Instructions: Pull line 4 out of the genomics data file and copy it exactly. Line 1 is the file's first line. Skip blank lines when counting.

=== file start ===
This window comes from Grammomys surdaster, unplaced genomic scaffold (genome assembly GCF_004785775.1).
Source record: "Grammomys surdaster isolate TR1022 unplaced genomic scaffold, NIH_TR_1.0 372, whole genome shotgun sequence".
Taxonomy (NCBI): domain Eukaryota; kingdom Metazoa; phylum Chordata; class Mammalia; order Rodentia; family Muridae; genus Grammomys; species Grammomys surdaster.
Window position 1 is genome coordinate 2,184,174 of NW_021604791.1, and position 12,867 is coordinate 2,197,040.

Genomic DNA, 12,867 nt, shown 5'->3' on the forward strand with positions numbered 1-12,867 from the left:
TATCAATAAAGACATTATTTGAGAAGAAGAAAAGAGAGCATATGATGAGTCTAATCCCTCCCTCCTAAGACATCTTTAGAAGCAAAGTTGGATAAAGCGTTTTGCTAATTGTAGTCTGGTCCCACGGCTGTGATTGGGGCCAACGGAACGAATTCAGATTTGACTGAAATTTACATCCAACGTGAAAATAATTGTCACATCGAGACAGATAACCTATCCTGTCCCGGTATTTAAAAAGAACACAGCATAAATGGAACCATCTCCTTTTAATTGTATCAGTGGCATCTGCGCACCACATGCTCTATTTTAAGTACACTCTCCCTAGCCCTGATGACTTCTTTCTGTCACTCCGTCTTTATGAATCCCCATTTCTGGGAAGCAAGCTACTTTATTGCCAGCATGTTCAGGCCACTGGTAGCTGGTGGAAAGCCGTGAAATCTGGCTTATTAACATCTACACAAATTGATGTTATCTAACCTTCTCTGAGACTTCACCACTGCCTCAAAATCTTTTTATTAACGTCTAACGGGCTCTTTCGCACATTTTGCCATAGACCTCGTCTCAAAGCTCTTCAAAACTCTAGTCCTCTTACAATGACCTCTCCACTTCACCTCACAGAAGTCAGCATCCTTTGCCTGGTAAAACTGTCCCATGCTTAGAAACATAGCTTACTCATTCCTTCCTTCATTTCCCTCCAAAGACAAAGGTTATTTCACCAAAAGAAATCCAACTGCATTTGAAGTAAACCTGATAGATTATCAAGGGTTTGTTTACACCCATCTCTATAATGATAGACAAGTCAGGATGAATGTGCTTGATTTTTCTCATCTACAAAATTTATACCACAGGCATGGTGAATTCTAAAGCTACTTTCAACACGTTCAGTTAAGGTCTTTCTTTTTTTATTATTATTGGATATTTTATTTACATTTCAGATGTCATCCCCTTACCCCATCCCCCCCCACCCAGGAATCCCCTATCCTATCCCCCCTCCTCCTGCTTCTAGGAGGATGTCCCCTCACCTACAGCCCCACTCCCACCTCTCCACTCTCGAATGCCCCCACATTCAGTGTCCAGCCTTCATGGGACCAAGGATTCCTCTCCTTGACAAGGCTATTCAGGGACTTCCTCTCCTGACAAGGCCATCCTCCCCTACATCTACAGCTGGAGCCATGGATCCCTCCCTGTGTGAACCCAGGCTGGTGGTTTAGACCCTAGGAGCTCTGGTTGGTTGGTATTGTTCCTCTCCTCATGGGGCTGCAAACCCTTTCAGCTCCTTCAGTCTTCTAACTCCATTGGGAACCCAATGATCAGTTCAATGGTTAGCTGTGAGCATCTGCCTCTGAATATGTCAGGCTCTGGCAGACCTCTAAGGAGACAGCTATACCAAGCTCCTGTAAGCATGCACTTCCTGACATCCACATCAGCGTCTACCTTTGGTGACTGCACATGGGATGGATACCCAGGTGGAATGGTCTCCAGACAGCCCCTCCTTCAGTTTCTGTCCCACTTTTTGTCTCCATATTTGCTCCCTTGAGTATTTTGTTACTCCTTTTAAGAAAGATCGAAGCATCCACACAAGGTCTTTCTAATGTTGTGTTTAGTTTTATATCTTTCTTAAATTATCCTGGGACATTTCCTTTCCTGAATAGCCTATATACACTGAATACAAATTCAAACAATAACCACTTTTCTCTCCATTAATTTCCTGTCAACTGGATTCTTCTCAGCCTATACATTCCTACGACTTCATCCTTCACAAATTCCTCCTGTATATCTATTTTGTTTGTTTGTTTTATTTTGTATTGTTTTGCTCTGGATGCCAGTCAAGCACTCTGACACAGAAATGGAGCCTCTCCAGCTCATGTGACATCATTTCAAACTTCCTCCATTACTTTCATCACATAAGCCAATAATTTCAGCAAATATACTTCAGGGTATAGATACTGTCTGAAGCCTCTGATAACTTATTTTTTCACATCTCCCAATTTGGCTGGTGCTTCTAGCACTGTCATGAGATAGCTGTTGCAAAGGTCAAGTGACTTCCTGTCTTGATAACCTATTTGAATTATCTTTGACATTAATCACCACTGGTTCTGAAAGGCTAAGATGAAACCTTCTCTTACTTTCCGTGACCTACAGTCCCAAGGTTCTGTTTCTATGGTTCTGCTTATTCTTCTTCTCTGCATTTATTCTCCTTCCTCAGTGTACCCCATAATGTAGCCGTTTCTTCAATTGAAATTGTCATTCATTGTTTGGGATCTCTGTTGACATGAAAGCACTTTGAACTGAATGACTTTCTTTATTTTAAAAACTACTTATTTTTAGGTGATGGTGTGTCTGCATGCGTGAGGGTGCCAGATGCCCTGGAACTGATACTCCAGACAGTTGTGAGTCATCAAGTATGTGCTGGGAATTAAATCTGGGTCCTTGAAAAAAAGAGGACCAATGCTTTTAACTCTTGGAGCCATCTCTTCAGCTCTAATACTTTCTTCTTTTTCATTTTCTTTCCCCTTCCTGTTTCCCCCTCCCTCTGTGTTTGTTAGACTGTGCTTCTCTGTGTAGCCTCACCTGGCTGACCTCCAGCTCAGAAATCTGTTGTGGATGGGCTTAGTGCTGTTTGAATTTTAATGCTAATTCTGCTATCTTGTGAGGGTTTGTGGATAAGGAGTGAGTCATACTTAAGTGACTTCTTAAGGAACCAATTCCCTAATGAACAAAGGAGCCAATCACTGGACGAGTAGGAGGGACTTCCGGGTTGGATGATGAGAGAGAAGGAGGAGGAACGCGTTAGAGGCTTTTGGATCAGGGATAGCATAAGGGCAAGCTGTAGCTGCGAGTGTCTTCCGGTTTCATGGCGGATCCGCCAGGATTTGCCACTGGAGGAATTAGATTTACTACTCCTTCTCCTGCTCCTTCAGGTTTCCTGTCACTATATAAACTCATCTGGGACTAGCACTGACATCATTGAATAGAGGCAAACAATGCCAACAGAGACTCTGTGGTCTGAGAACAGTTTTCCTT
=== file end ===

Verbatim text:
Window position 1 is genome coordinate 2,184,174 of NW_021604791.1, and position 12,867 is coordinate 2,197,040.